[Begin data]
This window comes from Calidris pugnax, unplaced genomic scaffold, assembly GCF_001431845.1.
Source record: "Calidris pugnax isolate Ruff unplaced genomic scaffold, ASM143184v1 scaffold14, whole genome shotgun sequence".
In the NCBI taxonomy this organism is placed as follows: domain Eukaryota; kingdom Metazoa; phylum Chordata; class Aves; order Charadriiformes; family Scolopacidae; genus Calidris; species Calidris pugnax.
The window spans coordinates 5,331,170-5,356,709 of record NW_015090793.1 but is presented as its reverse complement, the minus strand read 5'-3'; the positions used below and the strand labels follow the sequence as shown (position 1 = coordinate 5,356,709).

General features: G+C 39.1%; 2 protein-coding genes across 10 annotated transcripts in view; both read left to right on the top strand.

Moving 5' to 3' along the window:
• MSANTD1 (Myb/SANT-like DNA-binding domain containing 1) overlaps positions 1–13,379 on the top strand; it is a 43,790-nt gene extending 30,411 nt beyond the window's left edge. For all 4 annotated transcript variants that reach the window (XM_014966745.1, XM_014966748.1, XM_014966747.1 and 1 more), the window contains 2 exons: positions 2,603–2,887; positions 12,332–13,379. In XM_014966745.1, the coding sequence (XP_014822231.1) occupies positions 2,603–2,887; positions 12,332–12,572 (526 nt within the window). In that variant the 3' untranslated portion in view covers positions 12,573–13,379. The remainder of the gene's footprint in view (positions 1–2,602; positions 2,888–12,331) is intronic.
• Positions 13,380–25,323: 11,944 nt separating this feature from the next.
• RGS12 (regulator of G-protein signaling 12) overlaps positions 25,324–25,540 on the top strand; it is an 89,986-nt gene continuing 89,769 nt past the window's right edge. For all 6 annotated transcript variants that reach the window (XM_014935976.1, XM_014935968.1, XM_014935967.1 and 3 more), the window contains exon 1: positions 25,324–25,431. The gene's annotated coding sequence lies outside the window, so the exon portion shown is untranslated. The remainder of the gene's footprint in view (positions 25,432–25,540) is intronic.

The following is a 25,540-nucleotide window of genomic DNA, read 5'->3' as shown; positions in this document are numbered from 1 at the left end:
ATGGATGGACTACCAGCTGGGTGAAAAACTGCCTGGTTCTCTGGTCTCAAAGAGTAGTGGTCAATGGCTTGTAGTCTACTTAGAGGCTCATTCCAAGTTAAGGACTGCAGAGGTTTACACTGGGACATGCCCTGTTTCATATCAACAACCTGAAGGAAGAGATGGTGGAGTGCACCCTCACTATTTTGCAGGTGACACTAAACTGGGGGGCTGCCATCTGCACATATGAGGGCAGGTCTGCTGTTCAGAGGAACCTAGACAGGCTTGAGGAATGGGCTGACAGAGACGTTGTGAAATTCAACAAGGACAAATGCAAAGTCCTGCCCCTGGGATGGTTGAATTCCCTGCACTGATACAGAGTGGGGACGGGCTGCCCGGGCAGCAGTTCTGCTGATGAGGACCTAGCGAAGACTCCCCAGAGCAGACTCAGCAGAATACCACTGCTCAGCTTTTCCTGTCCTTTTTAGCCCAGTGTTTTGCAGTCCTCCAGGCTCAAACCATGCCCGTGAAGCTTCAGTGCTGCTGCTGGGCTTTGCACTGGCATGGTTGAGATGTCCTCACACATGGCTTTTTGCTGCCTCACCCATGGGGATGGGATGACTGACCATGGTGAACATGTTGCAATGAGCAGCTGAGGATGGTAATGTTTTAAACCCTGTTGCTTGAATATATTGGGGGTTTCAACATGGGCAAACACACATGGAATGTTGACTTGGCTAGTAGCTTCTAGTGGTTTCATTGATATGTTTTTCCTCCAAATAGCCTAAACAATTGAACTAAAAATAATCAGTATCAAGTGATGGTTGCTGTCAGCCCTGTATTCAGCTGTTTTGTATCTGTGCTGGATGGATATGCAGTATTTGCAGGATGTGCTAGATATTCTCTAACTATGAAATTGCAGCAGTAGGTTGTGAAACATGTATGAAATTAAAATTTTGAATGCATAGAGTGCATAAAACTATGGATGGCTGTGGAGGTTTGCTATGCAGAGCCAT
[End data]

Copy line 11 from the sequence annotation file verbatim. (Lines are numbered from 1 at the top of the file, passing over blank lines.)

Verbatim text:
ATGGATGGACTACCAGCTGGGTGAAAAACTGCCTGGTTCTCTGGTCTCAAAGAGTAGTGGTCAATGGCTTGTAGTCTACTTAGAGGCTCATTCCAAGTTAAGGACTGCAGAGGTTTACACTGGGACATGCCCTGTTTCATATCAACAACCTGAAGGAAGAGATGGTGGAGTGCACCCTCACTATTTTGCAGGTGACACTAAACTGGGGGGCTGCCATCTGCACATATGAGGGCAGGTCTGCTGTTCAGAGGAACCTAGACAGGCTTGAGGAATGGGCTGACAGAGACGTTGTGAAATTCAACAAGGACAAATGCAAAGTCCTGCCCCTGGGATGGTTGAATTCCCTGCACTGATACAGAGTGGGGACGGGCTGCCCGGGCAGCAGTTCTGCTGATGAGGACCTAGCGAAGACTCCCCAGAGCAGACTCAGCAGAATACCACTGCTCAGCTTTTCCTGTCCTTTTTAGCCCAGTGTTTTGCAGTCCTCCAGGCTCAAACCATGCCCGTGAAGCTTCAGTGCTGCTGCTGGGCTTTGCACTGGCATGGTTGAGATGTCCTCACACATGGCTTTTTGCTGCCTCACCCATGGGGATGGGATGACTGACCATGGTGAACATGTTGCAATGAGCAGCTGAGGATGGTAATGTTTTAAACCCTGTTGCTTGAATATATTGGGGGTTTCAACATGGGCAAACACACATGGAATGTTGACTTGGCTAGTAGCTTCTAGTGGTTTCATTGATATGTTTTTCCTCCAAATAGCCTAAACAATTGAACTAAAAATAATCAGTATCAAGTGATGGTTGCTGTCAGCCCTGTATTCAGCTGTTTTGTATCTGTGCTGGATGGATATGCAGTATTTGCAGGATGTGCTAGATATTCTCTAACTATGAAATTGCAGCAGTAGGTTGTGAAACATGTATGAAATTAAAATTTTGAATGCATAGAGTGCATAAAACTATGGATGGCTGTGGAGGTTTGCTATGCAGAGCCAT